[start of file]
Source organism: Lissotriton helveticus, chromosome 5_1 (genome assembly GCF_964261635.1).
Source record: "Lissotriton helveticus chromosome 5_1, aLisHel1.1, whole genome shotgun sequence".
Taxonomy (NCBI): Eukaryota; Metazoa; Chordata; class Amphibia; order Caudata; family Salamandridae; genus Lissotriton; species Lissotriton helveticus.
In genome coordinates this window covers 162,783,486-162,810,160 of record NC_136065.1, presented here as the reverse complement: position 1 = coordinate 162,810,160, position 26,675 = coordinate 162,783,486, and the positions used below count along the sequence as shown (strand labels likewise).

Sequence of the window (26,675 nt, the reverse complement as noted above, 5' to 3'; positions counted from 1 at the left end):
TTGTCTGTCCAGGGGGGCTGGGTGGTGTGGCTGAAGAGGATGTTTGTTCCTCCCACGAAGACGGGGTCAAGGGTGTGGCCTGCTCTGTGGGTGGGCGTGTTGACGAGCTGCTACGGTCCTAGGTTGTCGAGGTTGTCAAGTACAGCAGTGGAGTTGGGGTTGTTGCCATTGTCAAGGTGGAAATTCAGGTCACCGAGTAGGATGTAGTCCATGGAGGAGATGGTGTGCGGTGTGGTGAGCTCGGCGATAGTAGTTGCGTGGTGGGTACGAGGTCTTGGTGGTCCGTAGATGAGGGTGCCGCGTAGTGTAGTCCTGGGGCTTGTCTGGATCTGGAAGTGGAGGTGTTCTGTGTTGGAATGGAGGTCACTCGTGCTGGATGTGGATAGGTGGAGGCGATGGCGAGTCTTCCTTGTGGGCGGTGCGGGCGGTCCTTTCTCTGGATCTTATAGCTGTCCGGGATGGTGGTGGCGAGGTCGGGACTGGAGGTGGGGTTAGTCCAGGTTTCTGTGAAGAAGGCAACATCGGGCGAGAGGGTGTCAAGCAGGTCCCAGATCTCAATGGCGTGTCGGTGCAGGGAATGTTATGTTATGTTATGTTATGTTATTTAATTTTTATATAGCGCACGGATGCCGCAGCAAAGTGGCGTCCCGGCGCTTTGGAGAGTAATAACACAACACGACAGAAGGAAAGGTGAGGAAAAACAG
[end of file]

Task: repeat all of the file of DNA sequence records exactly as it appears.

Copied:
Source organism: Lissotriton helveticus, chromosome 5_1 (genome assembly GCF_964261635.1).
Source record: "Lissotriton helveticus chromosome 5_1, aLisHel1.1, whole genome shotgun sequence".
Taxonomy (NCBI): Eukaryota; Metazoa; Chordata; class Amphibia; order Caudata; family Salamandridae; genus Lissotriton; species Lissotriton helveticus.
In genome coordinates this window covers 162,783,486-162,810,160 of record NC_136065.1, presented here as the reverse complement: position 1 = coordinate 162,810,160, position 26,675 = coordinate 162,783,486, and the positions used below count along the sequence as shown (strand labels likewise).

Sequence of the window (26,675 nt, the reverse complement as noted above, 5' to 3'; positions counted from 1 at the left end):
TTGTCTGTCCAGGGGGGCTGGGTGGTGTGGCTGAAGAGGATGTTTGTTCCTCCCACGAAGACGGGGTCAAGGGTGTGGCCTGCTCTGTGGGTGGGCGTGTTGACGAGCTGCTACGGTCCTAGGTTGTCGAGGTTGTCAAGTACAGCAGTGGAGTTGGGGTTGTTGCCATTGTCAAGGTGGAAATTCAGGTCACCGAGTAGGATGTAGTCCATGGAGGAGATGGTGTGCGGTGTGGTGAGCTCGGCGATAGTAGTTGCGTGGTGGGTACGAGGTCTTGGTGGTCCGTAGATGAGGGTGCCGCGTAGTGTAGTCCTGGGGCTTGTCTGGATCTGGAAGTGGAGGTGTTCTGTGTTGGAATGGAGGTCACTCGTGCTGGATGTGGATAGGTGGAGGCGATGGCGAGTCTTCCTTGTGGGCGGTGCGGGCGGTCCTTTCTCTGGATCTTATAGCTGTCCGGGATGGTGGTGGCGAGGTCGGGACTGGAGGTGGGGTTAGTCCAGGTTTCTGTGAAGAAGGCAACATCGGGCGAGAGGGTGTCAAGCAGGTCCCAGATCTCAATGGCGTGTCGGTGCAGGGAATGTTATGTTATGTTATGTTATGTTATTTAATTTTTATATAGCGCACGGATGCCGCAGCAAAGTGGCGTCCCGGCGCTTTGGAGAGTAATAACACAACACGACAGAAGGAAAGGTGAGGAAAAACAG